In kicks, just as in hand techniques, power comes from hips. Without the hips, the only the power in a kick comes from the leg and possibility from a spin. Snap rolling the hip over into a kick applies the mass of the entire body into the kick and give it maximum penetrating power. When kicking, most students concentrate on leg power, some remember to chamber, but many forget the hip action.
The chamber is important since it contracts the powerful leg muscles to prepare them for a power extension through the full range of motion. When power is applied over a longer distance, the power of the kick increases. As the kick extends, the body mass is settled onto the support foot so the support leg may push off the floor to add power to the kick. From a tight chamber the, such as for a side thrust kick, the kick may be executed no matter how close the opponent is. If the opponent closes range quickly, the kick may be used to nail the opponent as he or she closes, or, at the worst, the kick may be used to push the opponent backward.
The leg extends, making contact with the target couple of inches before full extension so maximum force occurs during target penetration. If the leg reaches full extension before target contact, the kick misses. If it makes contact too early, power is decreased to the point that the kick becomes a push rather than a strike.
The kick quickly retracts to its chamber position. From the chambered position, another kick may be fired, the chamber may be maintain as a guard, or the foot may be placed at any position of the floor desired by the kicker. If the leg drops to the floor without retracting, it cannot quickly kick again, and the kicker must step forward even if it is not an advantageous move.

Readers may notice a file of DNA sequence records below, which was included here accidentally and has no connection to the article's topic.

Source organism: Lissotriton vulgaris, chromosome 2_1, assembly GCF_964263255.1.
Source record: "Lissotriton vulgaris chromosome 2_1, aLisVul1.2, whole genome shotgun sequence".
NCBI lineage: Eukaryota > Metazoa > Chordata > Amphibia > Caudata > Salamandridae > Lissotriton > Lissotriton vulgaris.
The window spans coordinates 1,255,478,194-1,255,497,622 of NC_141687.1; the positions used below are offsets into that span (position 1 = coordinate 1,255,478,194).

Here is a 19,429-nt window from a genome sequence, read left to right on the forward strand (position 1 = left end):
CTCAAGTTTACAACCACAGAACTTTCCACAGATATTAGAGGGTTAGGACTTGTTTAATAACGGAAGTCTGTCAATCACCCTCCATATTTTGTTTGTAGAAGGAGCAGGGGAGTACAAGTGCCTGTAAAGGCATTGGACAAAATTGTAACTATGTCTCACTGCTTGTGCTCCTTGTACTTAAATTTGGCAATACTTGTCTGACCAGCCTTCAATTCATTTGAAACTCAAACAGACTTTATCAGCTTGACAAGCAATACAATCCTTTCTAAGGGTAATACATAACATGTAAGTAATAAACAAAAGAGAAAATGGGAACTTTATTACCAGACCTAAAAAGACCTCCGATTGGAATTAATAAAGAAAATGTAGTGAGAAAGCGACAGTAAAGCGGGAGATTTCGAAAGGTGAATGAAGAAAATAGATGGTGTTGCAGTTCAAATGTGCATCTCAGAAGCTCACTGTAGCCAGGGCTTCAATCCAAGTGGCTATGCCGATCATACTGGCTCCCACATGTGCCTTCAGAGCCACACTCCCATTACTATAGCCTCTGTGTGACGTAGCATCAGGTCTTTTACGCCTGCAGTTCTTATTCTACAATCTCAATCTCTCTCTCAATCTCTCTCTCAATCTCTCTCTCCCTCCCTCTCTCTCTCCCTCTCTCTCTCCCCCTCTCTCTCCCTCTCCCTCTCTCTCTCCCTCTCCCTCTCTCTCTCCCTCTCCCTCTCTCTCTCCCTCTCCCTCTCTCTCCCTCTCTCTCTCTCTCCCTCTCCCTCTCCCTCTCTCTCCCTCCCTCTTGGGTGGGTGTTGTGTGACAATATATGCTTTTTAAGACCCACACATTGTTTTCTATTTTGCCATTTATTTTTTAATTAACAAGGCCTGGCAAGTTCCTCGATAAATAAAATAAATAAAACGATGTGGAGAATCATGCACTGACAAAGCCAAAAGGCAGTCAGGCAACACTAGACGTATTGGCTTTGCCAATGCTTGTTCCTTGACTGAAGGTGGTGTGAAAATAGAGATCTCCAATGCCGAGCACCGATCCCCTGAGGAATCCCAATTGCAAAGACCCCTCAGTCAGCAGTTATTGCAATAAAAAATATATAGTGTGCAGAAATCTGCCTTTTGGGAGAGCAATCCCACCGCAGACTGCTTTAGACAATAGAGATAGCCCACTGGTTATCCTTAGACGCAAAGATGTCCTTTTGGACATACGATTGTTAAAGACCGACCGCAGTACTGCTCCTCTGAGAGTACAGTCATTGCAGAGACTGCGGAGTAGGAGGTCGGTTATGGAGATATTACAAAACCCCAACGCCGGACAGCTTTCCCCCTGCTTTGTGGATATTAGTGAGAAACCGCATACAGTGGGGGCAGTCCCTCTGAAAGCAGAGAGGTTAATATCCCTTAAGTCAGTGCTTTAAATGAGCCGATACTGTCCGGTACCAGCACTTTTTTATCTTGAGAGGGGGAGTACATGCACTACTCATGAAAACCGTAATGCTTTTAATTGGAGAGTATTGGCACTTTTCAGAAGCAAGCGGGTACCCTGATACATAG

Kicking Leg Tension
Leg tension is important in angular kicks, such as the round and hook kicks. In linear thrust kicks, such as the side thrust or back kicks, it is less important, since the mass of the body is directly behind the kick. In angular kicks, the mass of the body may only be applied to the kick through tension in the leg, since the mass is being applied at an angle to the kicking leg. Again, a strong musculature is required. If the hip joint flexes, power is lost. If the knee flexes, it may be injured.
Some kickers use a counter-motion when kicking. The counter-motion is to either lean the upper body away from the kick or to move the arms away from the direction of the kick; the reasoning is that this thrusts the hips forward to add power to the kick.
However, counter-motion makes no sense what so ever. It is at most a feeble attempt to maintain balance while thrusting the leg outward. In want sport does the athlete lean away from the direction a force is being applied? The mass of the body should be applied behind the kick or punch, not be held back, and certainly not pulled backward.